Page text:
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Alderman OK budget, tax levies

After months of heated debate, Evanston aldermen Monday night adopted a 2011 budget on a 7-2 vote.

They also unanimously approved tax levies that will increase the property tax burden for the general fund and police and fire pension funds by 3.46 percent — from $29.4 million to $30.4 million.

After months of heated debate, Evanston aldermen Monday night adopted a 2011 budget on a 7-2 vote.

They also unanimously approved tax levies that will increase the property tax burden for the general fund and police and fire pension funds by 3.46 percent — from $29.4 million to $30.4 million.

The police and fire pension levies rose by an average of about 10 percent, while the general fund levy declined by 1.4 percent.

The 2011 budget is for a 10-month transitional period starting March 1, which is designed to let the city switch to a January to December budget year starting in 2012 from the March to February year it has used in the past.

The switch is designed to let the city approve the property tax levy that will generate revenue during the period covered by the budget about the same time the budget is approved, rather than having to approve the tax levy before the budget debate begins, as has been the case in the past.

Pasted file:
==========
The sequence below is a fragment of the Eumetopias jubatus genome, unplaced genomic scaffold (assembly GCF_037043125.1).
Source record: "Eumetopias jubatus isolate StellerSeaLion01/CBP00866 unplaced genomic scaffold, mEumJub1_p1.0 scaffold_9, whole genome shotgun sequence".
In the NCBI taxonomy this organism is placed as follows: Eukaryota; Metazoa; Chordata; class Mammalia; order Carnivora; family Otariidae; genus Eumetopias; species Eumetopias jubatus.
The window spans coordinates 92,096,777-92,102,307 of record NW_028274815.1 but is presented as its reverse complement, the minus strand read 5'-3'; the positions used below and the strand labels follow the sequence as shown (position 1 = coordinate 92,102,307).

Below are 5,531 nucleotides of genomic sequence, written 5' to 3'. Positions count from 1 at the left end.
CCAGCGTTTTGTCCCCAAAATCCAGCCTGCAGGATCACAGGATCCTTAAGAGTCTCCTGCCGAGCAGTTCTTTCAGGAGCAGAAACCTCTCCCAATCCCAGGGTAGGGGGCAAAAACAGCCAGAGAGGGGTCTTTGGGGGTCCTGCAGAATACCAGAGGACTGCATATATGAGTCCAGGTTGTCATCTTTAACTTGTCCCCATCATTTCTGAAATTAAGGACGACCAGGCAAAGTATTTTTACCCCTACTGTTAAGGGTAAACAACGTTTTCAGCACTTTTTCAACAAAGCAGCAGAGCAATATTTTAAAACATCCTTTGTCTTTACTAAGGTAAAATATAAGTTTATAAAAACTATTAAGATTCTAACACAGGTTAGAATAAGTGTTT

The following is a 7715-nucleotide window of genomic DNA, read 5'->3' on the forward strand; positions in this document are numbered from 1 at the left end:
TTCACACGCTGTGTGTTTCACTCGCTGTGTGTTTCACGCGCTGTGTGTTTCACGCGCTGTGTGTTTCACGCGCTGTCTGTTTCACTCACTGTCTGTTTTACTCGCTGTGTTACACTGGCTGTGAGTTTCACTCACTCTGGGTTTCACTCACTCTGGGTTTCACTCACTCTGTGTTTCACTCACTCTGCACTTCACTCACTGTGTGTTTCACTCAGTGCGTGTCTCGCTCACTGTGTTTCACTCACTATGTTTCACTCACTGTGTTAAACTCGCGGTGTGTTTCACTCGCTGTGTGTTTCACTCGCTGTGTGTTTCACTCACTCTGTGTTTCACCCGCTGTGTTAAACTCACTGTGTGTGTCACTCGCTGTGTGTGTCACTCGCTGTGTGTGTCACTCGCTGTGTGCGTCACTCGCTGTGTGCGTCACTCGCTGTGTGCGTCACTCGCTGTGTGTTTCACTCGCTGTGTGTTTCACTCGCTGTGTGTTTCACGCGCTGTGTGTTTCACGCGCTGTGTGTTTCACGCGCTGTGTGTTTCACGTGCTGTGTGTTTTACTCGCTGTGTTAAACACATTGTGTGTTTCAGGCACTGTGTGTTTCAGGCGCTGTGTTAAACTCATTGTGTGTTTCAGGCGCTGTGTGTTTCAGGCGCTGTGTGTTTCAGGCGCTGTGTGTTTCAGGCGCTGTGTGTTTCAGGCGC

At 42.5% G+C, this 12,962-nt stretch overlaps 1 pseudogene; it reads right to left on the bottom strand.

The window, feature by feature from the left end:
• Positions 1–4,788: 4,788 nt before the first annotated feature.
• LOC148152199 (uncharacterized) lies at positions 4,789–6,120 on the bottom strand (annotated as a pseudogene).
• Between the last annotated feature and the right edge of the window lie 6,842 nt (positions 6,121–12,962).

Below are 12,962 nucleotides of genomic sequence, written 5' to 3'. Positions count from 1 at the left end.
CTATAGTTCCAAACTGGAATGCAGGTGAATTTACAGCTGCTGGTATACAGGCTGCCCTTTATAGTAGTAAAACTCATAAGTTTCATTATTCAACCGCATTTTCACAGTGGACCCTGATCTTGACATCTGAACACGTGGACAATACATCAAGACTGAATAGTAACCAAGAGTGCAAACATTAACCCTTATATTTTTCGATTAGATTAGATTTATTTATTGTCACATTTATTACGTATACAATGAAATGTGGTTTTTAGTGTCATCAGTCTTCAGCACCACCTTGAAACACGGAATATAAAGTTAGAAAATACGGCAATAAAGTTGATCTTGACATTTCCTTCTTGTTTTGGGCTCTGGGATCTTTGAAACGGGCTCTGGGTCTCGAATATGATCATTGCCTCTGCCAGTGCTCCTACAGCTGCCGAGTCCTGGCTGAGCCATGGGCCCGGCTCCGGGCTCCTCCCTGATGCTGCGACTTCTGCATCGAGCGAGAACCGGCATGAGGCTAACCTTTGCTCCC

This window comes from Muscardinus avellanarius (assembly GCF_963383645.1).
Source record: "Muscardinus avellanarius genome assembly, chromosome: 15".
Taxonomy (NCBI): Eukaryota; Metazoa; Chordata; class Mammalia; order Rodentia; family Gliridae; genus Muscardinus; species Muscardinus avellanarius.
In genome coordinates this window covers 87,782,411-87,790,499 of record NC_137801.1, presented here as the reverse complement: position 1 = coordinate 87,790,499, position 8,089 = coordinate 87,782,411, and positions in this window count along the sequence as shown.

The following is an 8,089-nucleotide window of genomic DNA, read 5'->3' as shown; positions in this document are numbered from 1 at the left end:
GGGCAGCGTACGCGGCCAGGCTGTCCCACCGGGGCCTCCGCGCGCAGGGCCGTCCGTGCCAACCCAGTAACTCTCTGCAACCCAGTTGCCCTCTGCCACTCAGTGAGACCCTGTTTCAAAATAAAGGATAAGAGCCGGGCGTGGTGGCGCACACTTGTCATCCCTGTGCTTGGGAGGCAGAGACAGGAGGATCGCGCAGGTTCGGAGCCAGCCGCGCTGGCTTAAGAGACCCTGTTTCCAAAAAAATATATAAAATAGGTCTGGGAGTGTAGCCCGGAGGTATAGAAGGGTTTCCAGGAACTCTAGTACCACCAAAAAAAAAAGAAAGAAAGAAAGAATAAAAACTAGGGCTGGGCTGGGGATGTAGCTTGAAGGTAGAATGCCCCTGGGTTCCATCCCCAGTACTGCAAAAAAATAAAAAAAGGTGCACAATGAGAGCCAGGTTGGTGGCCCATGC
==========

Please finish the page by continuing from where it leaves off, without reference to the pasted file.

Under state regulations the tax levy has to be adopted no later than December. The levy will raise funds to cover 12 months of city operations.

Because of the 10-month time period for the transitional budget, spending amounts are not directly comparable to the current year’s budget.

The new budget calls for spending a total of $163.9 million across all city funds. That compares to $196.5 million budgeted during the current 12-month budget year.

Comparing the new budget with 10-months of spending in the current year, the new budget shows an increase in spending of $227,577, or about 0.14 percent.

The only change in the budget made Monday night was to take $75,000 from the city manager’s contingency fund to expand the program to inoculate trees against Dutch Elm disease — a move aldermen said would actually save money by reducing the number of diseased trees the city would have to cut down.

Alderman Coleen Burrus, 9th Ward, said she voted against the budget because it had been "commandeered by special interest groups."

She said she still hopes that "at some point the council will be fiscally responsible," but that it’s continued lack of self control "will reverberate negatively for city residents for a long time to come."

Alderman Lionel Jean-Baptiste, 2nd Ward, said he voted against the budget because he didn’t support the proposed level of spending on the new 311 call center.

He said that spending, combined with staff reductions elsewhere, would leave the city with "a Bentley to receive complaints, but a clunker to deliver the services."

He said that if the state legislature doesn’t act to reduce the burden municipalities face in funding police and fire pension funds, "we will default, eventually." If you look at the grafs, he added, at some point the rising pension costs "will out-pace our ability to pay."

Alderman Donald Wilson, 4th Ward, said the while he voted to approve the overall budget, he had voted against some spending additions because he doesn’t believe the city can afford them. 

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